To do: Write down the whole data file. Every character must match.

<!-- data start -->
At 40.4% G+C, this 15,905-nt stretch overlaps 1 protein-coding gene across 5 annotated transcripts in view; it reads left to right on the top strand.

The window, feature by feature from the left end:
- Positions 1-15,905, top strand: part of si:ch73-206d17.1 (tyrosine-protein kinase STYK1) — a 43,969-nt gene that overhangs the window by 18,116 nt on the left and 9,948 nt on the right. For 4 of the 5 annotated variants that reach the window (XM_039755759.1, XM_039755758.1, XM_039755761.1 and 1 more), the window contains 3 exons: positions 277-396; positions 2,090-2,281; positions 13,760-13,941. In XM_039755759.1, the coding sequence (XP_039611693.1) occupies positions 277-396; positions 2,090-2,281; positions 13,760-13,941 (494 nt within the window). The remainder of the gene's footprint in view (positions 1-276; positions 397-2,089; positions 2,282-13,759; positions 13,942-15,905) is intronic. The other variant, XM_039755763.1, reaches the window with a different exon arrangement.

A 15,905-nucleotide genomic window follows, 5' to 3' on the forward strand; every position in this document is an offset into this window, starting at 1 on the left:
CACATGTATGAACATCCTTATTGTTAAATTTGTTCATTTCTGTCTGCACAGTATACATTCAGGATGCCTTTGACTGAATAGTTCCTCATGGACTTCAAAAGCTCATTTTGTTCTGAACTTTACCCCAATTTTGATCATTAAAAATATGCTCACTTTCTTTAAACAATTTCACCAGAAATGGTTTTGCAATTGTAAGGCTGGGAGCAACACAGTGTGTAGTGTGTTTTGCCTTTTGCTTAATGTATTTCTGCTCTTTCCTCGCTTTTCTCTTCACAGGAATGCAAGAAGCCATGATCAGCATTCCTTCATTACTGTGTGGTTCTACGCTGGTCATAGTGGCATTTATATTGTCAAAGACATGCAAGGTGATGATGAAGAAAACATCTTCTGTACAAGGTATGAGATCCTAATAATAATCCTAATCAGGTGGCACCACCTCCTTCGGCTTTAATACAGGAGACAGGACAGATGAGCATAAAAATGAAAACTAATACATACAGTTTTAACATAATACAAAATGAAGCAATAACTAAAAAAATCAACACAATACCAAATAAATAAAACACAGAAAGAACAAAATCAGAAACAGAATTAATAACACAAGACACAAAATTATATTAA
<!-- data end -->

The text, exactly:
At 40.4% G+C, this 15,905-nt stretch overlaps 1 protein-coding gene across 5 annotated transcripts in view; it reads left to right on the top strand.

The window, feature by feature from the left end:
- Positions 1-15,905, top strand: part of si:ch73-206d17.1 (tyrosine-protein kinase STYK1) — a 43,969-nt gene that overhangs the window by 18,116 nt on the left and 9,948 nt on the right. For 4 of the 5 annotated variants that reach the window (XM_039755759.1, XM_039755758.1, XM_039755761.1 and 1 more), the window contains 3 exons: positions 277-396; positions 2,090-2,281; positions 13,760-13,941. In XM_039755759.1, the coding sequence (XP_039611693.1) occupies positions 277-396; positions 2,090-2,281; positions 13,760-13,941 (494 nt within the window). The remainder of the gene's footprint in view (positions 1-276; positions 397-2,089; positions 2,282-13,759; positions 13,942-15,905) is intronic. The other variant, XM_039755763.1, reaches the window with a different exon arrangement.

A 15,905-nucleotide genomic window follows, 5' to 3' on the forward strand; every position in this document is an offset into this window, starting at 1 on the left:
CACATGTATGAACATCCTTATTGTTAAATTTGTTCATTTCTGTCTGCACAGTATACATTCAGGATGCCTTTGACTGAATAGTTCCTCATGGACTTCAAAAGCTCATTTTGTTCTGAACTTTACCCCAATTTTGATCATTAAAAATATGCTCACTTTCTTTAAACAATTTCACCAGAAATGGTTTTGCAATTGTAAGGCTGGGAGCAACACAGTGTGTAGTGTGTTTTGCCTTTTGCTTAATGTATTTCTGCTCTTTCCTCGCTTTTCTCTTCACAGGAATGCAAGAAGCCATGATCAGCATTCCTTCATTACTGTGTGGTTCTACGCTGGTCATAGTGGCATTTATATTGTCAAAGACATGCAAGGTGATGATGAAGAAAACATCTTCTGTACAAGGTATGAGATCCTAATAATAATCCTAATCAGGTGGCACCACCTCCTTCGGCTTTAATACAGGAGACAGGACAGATGAGCATAAAAATGAAAACTAATACATACAGTTTTAACATAATACAAAATGAAGCAATAACTAAAAAAATCAACACAATACCAAATAAATAAAACACAGAAAGAACAAAATCAGAAACAGAATTAATAACACAAGACACAAAATTATATTAA